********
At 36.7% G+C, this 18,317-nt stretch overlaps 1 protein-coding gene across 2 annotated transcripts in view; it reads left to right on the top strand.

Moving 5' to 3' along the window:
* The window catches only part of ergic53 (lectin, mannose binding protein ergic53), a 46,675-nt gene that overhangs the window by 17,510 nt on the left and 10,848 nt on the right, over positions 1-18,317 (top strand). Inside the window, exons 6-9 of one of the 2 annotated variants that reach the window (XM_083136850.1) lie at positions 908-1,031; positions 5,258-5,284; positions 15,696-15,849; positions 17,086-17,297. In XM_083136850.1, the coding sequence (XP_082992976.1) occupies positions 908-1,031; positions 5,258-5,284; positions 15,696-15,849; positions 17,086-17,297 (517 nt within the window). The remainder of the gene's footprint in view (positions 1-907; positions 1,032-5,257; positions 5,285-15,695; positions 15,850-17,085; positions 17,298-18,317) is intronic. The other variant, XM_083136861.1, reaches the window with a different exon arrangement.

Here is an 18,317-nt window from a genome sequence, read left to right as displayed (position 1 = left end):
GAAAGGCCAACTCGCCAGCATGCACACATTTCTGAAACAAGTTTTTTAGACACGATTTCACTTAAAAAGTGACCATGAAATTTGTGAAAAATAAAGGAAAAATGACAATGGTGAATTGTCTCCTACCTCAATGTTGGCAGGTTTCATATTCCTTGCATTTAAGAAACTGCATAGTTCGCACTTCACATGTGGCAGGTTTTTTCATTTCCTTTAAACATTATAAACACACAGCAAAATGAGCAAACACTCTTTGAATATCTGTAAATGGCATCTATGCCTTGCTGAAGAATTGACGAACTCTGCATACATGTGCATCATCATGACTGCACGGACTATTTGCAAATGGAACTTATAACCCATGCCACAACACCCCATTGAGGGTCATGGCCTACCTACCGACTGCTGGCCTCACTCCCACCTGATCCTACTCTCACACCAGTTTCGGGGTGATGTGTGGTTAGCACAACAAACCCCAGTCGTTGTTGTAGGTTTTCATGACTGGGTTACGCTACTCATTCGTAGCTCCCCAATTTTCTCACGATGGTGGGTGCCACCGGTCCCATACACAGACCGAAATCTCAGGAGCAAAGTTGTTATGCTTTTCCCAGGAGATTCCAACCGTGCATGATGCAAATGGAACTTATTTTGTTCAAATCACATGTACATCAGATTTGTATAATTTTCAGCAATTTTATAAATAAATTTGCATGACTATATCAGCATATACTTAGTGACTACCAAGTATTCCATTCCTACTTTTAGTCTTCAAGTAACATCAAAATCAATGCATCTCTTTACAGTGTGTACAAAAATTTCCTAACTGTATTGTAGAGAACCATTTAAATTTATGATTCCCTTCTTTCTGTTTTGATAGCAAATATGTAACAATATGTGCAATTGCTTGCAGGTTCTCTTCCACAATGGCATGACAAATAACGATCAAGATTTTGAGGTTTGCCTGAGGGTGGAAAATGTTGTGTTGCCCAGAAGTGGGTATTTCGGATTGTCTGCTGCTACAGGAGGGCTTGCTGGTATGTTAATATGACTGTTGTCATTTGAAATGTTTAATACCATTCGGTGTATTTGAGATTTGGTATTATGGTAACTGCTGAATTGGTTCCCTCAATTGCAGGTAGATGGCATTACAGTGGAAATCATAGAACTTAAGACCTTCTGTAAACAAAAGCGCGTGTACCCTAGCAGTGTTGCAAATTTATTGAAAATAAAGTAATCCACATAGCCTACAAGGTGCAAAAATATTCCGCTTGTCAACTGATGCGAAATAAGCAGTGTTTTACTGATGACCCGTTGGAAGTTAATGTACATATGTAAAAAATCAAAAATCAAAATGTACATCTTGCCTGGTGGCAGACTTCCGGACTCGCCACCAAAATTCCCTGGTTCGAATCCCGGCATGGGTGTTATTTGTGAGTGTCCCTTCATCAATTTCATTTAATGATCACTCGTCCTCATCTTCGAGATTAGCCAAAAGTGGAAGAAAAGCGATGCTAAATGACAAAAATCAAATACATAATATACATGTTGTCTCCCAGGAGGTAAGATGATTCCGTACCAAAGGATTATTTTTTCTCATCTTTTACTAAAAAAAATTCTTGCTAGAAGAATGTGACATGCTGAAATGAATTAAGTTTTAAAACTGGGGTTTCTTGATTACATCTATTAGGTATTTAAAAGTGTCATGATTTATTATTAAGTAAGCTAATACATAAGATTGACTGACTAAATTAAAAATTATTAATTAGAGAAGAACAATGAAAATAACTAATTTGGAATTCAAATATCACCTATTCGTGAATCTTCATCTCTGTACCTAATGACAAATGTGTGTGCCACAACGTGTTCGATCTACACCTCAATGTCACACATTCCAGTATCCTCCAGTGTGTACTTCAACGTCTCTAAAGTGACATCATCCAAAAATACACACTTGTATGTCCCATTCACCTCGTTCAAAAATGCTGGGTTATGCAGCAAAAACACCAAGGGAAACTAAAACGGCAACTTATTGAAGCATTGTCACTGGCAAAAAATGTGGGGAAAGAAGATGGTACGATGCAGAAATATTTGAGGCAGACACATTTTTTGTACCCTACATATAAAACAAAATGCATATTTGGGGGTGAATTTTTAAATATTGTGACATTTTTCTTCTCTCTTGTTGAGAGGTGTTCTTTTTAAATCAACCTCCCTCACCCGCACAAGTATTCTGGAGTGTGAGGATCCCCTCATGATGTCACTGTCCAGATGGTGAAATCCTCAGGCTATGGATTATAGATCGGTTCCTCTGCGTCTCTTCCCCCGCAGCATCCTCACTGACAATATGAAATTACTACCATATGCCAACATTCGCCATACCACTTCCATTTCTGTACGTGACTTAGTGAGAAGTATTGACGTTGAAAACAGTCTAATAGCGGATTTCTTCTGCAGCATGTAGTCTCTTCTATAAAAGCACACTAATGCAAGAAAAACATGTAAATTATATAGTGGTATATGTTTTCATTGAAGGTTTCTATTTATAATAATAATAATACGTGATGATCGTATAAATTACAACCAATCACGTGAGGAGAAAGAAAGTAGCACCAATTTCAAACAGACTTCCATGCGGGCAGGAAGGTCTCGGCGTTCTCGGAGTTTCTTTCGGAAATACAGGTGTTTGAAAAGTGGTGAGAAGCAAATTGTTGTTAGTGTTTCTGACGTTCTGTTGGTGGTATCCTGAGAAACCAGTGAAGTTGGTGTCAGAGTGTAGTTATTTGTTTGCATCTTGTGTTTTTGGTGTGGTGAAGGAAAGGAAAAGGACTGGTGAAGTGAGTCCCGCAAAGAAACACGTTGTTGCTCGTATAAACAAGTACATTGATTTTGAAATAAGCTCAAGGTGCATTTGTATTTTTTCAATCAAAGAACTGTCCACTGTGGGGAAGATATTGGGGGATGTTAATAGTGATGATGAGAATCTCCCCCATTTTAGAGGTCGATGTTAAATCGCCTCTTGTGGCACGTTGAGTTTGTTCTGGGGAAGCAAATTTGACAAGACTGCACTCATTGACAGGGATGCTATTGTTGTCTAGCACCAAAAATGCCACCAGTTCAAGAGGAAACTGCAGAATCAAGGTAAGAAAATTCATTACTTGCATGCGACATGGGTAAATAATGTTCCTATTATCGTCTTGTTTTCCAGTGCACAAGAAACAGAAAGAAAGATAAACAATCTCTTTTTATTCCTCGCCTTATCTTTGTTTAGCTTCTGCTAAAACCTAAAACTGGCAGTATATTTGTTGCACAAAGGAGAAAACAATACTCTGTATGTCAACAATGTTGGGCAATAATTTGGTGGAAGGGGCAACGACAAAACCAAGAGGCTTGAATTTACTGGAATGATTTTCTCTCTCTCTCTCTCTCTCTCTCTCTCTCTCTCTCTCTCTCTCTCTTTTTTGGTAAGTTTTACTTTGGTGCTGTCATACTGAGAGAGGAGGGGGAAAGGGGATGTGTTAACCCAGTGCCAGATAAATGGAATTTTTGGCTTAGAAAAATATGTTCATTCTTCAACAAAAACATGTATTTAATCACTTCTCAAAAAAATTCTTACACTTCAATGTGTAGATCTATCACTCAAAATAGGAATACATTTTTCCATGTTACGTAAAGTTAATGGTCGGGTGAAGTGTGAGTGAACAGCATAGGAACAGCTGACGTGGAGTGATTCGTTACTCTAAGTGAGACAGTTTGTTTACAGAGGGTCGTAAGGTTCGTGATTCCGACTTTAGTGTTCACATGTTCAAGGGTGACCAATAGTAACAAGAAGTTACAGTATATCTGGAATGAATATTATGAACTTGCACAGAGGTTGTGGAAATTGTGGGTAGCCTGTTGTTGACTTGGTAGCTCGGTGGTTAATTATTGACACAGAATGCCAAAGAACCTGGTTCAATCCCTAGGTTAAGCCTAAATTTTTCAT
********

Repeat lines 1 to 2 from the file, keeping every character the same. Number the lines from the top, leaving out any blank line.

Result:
At 36.7% G+C, this 18,317-nt stretch overlaps 1 protein-coding gene across 2 annotated transcripts in view; it reads left to right on the top strand.

Moving 5' to 3' along the window: